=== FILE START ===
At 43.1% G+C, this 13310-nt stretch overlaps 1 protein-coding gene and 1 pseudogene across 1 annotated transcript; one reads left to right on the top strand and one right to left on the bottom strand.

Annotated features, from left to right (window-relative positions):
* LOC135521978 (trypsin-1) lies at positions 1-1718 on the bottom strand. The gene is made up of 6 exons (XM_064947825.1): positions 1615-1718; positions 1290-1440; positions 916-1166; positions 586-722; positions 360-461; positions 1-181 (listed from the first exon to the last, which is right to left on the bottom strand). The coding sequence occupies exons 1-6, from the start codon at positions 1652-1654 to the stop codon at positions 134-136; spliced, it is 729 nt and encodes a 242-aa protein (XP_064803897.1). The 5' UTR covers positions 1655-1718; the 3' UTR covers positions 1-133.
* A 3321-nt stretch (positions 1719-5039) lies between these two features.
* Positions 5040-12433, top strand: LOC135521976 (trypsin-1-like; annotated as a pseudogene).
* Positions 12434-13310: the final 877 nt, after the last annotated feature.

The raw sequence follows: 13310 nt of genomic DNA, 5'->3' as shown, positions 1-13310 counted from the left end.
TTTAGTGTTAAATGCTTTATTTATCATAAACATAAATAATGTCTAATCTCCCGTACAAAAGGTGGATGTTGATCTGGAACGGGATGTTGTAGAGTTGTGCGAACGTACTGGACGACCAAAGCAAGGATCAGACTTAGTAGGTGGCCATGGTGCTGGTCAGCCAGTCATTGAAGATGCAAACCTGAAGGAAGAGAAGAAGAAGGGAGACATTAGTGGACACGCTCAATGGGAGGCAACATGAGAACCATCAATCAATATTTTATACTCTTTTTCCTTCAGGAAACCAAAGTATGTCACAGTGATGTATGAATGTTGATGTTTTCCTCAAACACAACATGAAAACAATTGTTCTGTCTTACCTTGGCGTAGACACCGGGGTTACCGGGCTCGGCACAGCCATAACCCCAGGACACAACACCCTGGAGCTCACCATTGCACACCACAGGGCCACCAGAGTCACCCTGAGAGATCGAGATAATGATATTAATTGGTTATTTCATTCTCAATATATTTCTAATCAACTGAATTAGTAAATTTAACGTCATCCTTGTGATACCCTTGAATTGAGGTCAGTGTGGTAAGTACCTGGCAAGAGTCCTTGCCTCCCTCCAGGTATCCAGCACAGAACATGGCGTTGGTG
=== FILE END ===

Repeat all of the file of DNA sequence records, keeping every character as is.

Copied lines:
At 43.1% G+C, this 13310-nt stretch overlaps 1 protein-coding gene and 1 pseudogene across 1 annotated transcript; one reads left to right on the top strand and one right to left on the bottom strand.

Annotated features, from left to right (window-relative positions):
* LOC135521978 (trypsin-1) lies at positions 1-1718 on the bottom strand. The gene is made up of 6 exons (XM_064947825.1): positions 1615-1718; positions 1290-1440; positions 916-1166; positions 586-722; positions 360-461; positions 1-181 (listed from the first exon to the last, which is right to left on the bottom strand). The coding sequence occupies exons 1-6, from the start codon at positions 1652-1654 to the stop codon at positions 134-136; spliced, it is 729 nt and encodes a 242-aa protein (XP_064803897.1). The 5' UTR covers positions 1655-1718; the 3' UTR covers positions 1-133.
* A 3321-nt stretch (positions 1719-5039) lies between these two features.
* Positions 5040-12433, top strand: LOC135521976 (trypsin-1-like; annotated as a pseudogene).
* Positions 12434-13310: the final 877 nt, after the last annotated feature.

The raw sequence follows: 13310 nt of genomic DNA, 5'->3' as shown, positions 1-13310 counted from the left end.
TTTAGTGTTAAATGCTTTATTTATCATAAACATAAATAATGTCTAATCTCCCGTACAAAAGGTGGATGTTGATCTGGAACGGGATGTTGTAGAGTTGTGCGAACGTACTGGACGACCAAAGCAAGGATCAGACTTAGTAGGTGGCCATGGTGCTGGTCAGCCAGTCATTGAAGATGCAAACCTGAAGGAAGAGAAGAAGAAGGGAGACATTAGTGGACACGCTCAATGGGAGGCAACATGAGAACCATCAATCAATATTTTATACTCTTTTTCCTTCAGGAAACCAAAGTATGTCACAGTGATGTATGAATGTTGATGTTTTCCTCAAACACAACATGAAAACAATTGTTCTGTCTTACCTTGGCGTAGACACCGGGGTTACCGGGCTCGGCACAGCCATAACCCCAGGACACAACACCCTGGAGCTCACCATTGCACACCACAGGGCCACCAGAGTCACCCTGAGAGATCGAGATAATGATATTAATTGGTTATTTCATTCTCAATATATTTCTAATCAACTGAATTAGTAAATTTAACGTCATCCTTGTGATACCCTTGAATTGAGGTCAGTGTGGTAAGTACCTGGCAAGAGTCCTTGCCTCCCTCCAGGTATCCAGCACAGAACATGGCGTTGGTG